If you recognize them as star performers, chances are so will that executive looking for that great new star for their team. Great leaders are needed and in demand all the time. You’re competing in the global world of talent management, with leaders like yourself that want your top talent. Take the time now to protect your best talent.

Top talent retention is expensive. Companies must either meet the expectations of top resources or be in the business to replenish them. There is a reason, they are the top performers.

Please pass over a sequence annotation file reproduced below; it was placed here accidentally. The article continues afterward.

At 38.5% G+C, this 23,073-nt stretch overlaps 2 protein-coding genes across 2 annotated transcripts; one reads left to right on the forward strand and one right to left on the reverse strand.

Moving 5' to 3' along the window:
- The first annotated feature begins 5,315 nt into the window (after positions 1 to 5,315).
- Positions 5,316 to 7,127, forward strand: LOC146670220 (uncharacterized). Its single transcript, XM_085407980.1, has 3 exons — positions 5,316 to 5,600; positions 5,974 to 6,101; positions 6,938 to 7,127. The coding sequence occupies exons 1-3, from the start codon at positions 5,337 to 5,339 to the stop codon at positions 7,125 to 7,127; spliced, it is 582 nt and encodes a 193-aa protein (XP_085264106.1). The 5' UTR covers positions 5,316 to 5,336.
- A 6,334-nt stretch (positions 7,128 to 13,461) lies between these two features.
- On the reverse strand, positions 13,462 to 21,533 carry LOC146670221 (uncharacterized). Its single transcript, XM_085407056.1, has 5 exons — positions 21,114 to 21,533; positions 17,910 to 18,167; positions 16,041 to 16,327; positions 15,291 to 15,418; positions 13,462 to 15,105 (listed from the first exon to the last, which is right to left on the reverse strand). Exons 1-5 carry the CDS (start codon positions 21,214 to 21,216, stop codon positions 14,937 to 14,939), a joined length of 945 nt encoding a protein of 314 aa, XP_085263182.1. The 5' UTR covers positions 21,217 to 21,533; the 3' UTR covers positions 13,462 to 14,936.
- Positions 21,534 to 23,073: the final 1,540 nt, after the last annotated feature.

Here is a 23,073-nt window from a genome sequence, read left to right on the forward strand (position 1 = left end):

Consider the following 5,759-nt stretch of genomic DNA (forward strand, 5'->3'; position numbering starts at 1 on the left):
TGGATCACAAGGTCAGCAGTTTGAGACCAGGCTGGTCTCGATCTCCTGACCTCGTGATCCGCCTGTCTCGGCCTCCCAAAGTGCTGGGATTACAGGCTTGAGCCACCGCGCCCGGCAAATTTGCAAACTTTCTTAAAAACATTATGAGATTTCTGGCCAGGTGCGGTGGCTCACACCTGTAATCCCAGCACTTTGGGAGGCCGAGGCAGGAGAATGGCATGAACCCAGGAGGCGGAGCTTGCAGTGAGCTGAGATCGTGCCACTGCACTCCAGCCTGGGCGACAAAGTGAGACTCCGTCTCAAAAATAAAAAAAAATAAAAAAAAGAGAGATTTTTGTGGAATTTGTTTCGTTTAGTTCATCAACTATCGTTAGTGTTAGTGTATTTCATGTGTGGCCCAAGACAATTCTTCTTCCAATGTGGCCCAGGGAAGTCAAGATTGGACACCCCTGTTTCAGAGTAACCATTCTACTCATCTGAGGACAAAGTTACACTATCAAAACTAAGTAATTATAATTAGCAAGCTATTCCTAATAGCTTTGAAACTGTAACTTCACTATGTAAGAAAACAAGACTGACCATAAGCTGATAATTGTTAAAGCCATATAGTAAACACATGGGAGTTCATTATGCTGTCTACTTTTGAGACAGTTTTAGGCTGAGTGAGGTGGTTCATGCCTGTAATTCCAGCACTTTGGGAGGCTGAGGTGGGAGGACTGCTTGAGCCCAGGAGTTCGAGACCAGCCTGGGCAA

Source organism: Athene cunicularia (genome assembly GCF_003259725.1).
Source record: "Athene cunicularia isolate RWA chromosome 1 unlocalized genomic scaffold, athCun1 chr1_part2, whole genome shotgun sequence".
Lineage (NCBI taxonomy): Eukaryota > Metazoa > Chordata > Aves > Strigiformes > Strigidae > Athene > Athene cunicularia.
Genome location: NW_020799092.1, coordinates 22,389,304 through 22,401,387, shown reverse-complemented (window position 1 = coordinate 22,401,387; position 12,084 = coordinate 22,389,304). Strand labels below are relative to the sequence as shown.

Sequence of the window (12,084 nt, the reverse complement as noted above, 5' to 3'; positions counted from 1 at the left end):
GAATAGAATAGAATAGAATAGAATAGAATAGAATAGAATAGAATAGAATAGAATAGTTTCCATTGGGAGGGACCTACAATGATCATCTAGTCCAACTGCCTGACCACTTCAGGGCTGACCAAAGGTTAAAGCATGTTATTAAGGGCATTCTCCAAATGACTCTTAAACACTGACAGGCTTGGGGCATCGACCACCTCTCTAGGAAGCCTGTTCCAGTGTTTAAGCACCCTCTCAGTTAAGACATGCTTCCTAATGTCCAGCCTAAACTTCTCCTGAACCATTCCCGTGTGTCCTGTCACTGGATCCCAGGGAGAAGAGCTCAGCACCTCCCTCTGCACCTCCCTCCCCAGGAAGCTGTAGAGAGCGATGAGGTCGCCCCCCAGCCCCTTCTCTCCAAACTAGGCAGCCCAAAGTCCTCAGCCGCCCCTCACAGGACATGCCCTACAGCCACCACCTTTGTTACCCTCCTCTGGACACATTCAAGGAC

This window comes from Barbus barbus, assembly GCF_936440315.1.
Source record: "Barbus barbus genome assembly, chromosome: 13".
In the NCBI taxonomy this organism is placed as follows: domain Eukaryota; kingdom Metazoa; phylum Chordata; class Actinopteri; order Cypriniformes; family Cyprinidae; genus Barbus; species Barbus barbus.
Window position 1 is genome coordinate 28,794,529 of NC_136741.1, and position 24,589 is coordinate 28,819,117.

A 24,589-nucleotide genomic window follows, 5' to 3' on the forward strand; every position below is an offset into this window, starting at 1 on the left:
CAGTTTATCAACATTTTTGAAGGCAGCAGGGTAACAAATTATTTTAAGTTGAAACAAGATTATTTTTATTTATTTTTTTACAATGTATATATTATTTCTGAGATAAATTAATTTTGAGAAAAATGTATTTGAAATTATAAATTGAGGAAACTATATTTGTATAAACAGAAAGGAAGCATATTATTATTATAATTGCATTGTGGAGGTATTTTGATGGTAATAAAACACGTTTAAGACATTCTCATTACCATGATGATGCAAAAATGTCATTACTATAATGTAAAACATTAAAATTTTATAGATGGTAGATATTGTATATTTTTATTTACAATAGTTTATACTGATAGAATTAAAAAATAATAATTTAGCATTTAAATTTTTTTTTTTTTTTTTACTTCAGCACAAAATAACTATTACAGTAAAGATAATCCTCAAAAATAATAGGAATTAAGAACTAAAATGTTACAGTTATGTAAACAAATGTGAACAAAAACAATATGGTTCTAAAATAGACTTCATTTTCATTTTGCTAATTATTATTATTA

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Peter is a technology executive with 19 years of experience, dedicated to driving innovation, digital transformation, leadership, and data in business. He helps organizations connect strategy to execution to maximize company performance. He has been recognized for Digital Innovation by CIO 100, MIT Sloan, Computerworld, and the Project Management Institute. As Managing Director at OROCA Innovations, Peter leads the CXO advisory services practice, driving digital strategies. Peter was honored as an MIT Sloan CIO Leadership Award Finalist in 2015 and is a regular contributor to on innovation. Peter has led businesses through complex changes, including the adoption of data-first approaches for portfolio management, lean six sigma for operational excellence, departmental transformations, process improvements, maximizing team performance, designing new IT operating models, digitizing platforms, leading large-scale mission-critical technology deployments, product management, agile methodologies, and building high-performance teams. As Chief Information Officer, Peter was responsible for Connecticut’s Health Insurance Exchange’s (HIX) industry-leading digital platform transforming consumerism and retail oriented services for the health insurance industry. Peter championed the Connecticut marketplace digital implementation with a transformational cloud-based SaaS platform and mobile application recognized as a 2014 PMI Project of the Year Award finalist, CIO 100, and awards for best digital services, API, and platform. He also received a lifetime achievement award for leadership and digital transformation, honored as a 2016 Computerworld Premier 100 IT Leader. Peter is the author of Learning Intelligence: Expand Thinking. Absorb Alternative. Unlock Possibilities (2017), which Marshall Goldsmith, author of the New York Times No. 1 bestseller Triggers, calls "a must-read for any leader wanting to compete in the innovation-powered landscape of today." Peter also authored The Power of Blockchain for Healthcare: How Blockchain Will Ignite The Future of Healthcare (2017), the first book to explore the vast opportunities for blockchain to transform the patient experience. Peter has a B.S. in C.I.S from Bentley University and an MBA from Quinnipiac University, where he graduated Summa Cum Laude. He earned his PMP® in 2001 and is a certified Six Sigma Master Black Belt, Masters in Business Relationship Management (MBRM) and Certified Scrum Master. As a Commercial Rated Aviation Pilot and Master Scuba Diver, Peter understands first hand, how to anticipate change and lead boldly.